R is great at automating a data analysis over many groups in a dataset, but errors, warnings and other side effects can stop it in its tracks. There’s nothing worse than returning after an hour (or a day!) and discovering that 90% of your data wasn’t analysed because one group threw an error.

With collateral, you can capture side effects like errors to prevent them from stopping execution. Once your analysis is done, you can see a tidy view of the groups that failed, the ones that returned a results, and the ones that threw warnings, messages or other output as they ran.

You can even filter or summarise a data frame based on these side effects to automatically continue analysis without failed groups (or perhaps to show a report of the failed ones).

For example, this screenshot shows a data frame that’s been nested using groups of the cyl column. The qlog column shows the results of an operation that’s returned results for all three groups but also printed a warning for one of them:

Screenshot of a nested dataframe, including a column that shows the results of an operation quietly mapped with collateral

If you’re not familiar with purrr or haven’t used a list-column workflow in R before, the collateral vignette shows you how it works, the benefits for your analysis and how collateral simplifies the process of handling complex mapped operations.

If you’re already familiar with purrr, the tl;dr is that collateral::map_safely() and collateral::map_quietly() (and their map2 and pmap variants) will automatically wrap your supplied function in safely() or quietly() (or both: peacefully()) and will provide enhanced printed output and tibble displays. You can then use the has_*() and tally_*() functions to filter or summarise the returned tibbles or lists.


You can install the released version of collateral from CRAN with:


And the development version from GitHub with:

# install.packages("devtools")


This example uses the famous mtcars dataset—but first, we’re going to sabotage a few of the rows by making them negative. The log function produces NaN with a warning when you give it a negative number.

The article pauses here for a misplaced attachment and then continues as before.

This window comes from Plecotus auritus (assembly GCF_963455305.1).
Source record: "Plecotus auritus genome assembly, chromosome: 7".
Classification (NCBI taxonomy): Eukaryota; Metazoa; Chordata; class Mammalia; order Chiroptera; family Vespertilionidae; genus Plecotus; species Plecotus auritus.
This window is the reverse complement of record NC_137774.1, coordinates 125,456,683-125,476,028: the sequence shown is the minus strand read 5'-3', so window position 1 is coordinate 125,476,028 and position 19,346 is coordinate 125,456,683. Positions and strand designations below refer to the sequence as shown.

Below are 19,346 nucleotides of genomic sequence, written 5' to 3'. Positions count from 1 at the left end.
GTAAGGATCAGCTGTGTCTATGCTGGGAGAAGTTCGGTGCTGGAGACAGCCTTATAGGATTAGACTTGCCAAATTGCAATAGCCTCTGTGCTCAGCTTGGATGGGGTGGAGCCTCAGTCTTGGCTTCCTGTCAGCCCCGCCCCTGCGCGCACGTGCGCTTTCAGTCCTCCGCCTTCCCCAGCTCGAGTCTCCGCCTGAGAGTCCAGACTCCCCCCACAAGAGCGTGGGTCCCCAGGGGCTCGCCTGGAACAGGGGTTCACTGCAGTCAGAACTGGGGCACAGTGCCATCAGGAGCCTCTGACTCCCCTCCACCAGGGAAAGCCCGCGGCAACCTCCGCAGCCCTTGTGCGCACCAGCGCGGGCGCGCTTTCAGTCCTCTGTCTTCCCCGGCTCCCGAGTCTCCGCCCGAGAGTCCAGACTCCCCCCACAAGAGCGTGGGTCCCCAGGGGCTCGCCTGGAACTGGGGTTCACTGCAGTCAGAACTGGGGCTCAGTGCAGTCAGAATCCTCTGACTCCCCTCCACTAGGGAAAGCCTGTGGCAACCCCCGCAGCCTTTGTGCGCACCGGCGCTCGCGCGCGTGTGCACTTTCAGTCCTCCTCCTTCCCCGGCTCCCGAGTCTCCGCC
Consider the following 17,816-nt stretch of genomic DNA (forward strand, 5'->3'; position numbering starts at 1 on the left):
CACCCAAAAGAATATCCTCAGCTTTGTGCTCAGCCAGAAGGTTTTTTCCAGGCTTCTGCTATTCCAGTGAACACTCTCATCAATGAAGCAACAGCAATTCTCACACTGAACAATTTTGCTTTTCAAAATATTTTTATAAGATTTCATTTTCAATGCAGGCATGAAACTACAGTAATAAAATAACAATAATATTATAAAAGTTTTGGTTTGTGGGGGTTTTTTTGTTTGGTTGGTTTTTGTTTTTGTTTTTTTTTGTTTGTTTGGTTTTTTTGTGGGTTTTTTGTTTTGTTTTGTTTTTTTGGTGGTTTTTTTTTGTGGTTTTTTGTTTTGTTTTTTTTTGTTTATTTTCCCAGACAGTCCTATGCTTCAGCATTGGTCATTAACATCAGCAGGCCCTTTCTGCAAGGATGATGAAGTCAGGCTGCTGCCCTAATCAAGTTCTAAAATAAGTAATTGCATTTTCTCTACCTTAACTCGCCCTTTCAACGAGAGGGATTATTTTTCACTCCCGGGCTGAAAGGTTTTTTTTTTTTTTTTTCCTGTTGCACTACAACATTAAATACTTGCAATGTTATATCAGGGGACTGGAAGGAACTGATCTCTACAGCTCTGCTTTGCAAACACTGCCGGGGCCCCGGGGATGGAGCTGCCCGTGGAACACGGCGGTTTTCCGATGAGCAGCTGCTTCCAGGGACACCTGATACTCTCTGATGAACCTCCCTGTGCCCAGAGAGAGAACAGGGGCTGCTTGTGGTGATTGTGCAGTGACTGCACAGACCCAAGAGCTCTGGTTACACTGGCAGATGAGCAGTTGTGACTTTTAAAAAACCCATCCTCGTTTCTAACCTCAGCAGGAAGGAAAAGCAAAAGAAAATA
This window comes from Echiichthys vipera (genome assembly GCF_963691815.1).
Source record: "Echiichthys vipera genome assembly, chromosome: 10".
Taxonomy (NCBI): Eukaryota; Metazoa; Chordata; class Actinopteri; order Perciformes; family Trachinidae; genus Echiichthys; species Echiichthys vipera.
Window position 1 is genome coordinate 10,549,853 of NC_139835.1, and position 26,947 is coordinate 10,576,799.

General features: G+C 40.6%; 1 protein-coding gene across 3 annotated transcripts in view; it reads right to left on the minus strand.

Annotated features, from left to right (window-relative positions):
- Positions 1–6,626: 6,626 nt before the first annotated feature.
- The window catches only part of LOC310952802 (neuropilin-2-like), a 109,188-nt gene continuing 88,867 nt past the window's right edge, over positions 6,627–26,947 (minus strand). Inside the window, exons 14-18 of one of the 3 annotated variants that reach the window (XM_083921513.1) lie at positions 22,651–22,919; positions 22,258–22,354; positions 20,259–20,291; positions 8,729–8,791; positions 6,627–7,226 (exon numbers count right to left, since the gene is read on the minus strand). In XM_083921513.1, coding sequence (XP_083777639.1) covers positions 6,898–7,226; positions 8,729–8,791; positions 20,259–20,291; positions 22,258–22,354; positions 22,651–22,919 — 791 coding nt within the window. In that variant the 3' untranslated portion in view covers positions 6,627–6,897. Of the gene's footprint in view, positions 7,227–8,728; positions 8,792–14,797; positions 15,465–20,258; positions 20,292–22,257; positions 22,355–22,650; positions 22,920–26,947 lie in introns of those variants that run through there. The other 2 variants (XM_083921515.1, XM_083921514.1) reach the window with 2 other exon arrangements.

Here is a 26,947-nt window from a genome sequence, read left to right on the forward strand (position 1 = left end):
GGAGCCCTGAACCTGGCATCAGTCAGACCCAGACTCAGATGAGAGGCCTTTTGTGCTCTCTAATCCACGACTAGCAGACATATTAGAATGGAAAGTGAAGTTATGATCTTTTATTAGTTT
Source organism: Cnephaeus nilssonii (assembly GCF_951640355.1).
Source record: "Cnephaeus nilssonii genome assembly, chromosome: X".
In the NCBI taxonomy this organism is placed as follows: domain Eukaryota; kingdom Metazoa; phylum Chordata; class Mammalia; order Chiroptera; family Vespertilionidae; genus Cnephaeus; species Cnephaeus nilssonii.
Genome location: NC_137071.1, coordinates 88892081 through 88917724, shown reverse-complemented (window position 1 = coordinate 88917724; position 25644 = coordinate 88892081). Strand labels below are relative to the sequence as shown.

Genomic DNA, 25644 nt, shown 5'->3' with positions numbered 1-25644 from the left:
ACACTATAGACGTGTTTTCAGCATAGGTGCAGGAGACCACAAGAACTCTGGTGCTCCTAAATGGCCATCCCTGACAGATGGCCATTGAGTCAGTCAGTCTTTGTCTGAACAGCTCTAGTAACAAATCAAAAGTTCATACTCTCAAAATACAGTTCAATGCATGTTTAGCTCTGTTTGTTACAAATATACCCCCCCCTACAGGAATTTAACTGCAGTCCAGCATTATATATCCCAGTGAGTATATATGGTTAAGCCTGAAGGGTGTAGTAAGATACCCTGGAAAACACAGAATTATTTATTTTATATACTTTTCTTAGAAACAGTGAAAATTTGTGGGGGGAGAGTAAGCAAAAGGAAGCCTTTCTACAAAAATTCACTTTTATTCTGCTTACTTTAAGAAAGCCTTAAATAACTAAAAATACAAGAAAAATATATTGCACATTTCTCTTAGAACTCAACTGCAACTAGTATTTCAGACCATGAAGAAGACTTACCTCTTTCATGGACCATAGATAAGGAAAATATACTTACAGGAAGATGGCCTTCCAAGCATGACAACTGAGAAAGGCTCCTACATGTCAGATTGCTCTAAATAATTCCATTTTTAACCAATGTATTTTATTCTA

It’d be easy to miss this in a non-interactive script if you didn’t explicitly test for the presence of NaN! Thankfully, with collateral, you can see which operations threw errors, which threw warnings, and which produced output:


test <-
  # tidy up and trim down for the example
  mtcars %>%
  rownames_to_column(var = "car") %>%
  as_tibble() %>%
  select(car, cyl, disp, wt) %>%
  # spike some rows in cyl == 4 to make them fail
  mutate(wt = dplyr::case_when(
    wt < 2 ~ -wt,
    TRUE ~ wt)) %>%
  # nest and do some operations peacefully
  nest(data = -cyl) %>%
  mutate(qlog = map_peacefully(data, ~ log(.$wt)))

# look at the results
#> # A tibble: 3 x 3
#>     cyl data              qlog     
#>   <dbl> <list>            <collat> 
#> 1     6 <tibble [7 × 3]>  R _ _ _ _
#> 2     4 <tibble [11 × 3]> R _ _ W _
#> 3     8 <tibble [14 × 3]> R _ _ _ _

Here, we can see that all operations produced output (because NaN is still output)—but a few of them also produced warnings! You can then see those warnings…

test %>% mutate(qlog_warning = map_chr(qlog, "warnings", .null = NA))
#> # A tibble: 3 x 4
#>     cyl data              qlog      qlog_warning 
#>   <dbl> <list>            <collat>  <chr>        
#> 1     6 <tibble [7 × 3]>  R _ _ _ _ <NA>         
#> 2     4 <tibble [11 × 3]> R _ _ W _ NaNs produced
#> 3     8 <tibble [14 × 3]> R _ _ _ _ <NA>

… filter on them…

test %>% filter(!has_warnings(qlog))
#> # A tibble: 2 x 3
#>     cyl data              qlog     
#>   <dbl> <list>            <collat> 
#> 1     6 <tibble [7 × 3]>  R _ _ _ _
#> 2     8 <tibble [14 × 3]> R _ _ _ _

… or get a summary of them, for either interactive or non-interactive purposes:

#> 3 elements in total.
#> 3 elements returned results,
#> 3 elements delivered output,
#> 0 elements delivered messages,
#> 1 element delivered warnings, and
#> 0 elements threw an error.

Other features

The collateral package is now fully integrated with the furrr package, so you can safely and quietly iterate operations across CPUs cores or remote nodes. All collateral mappers have future_*-prefixed variants for this purpose.


If you have a problem with collateral, please don’t hesitate to file an issue or contact me!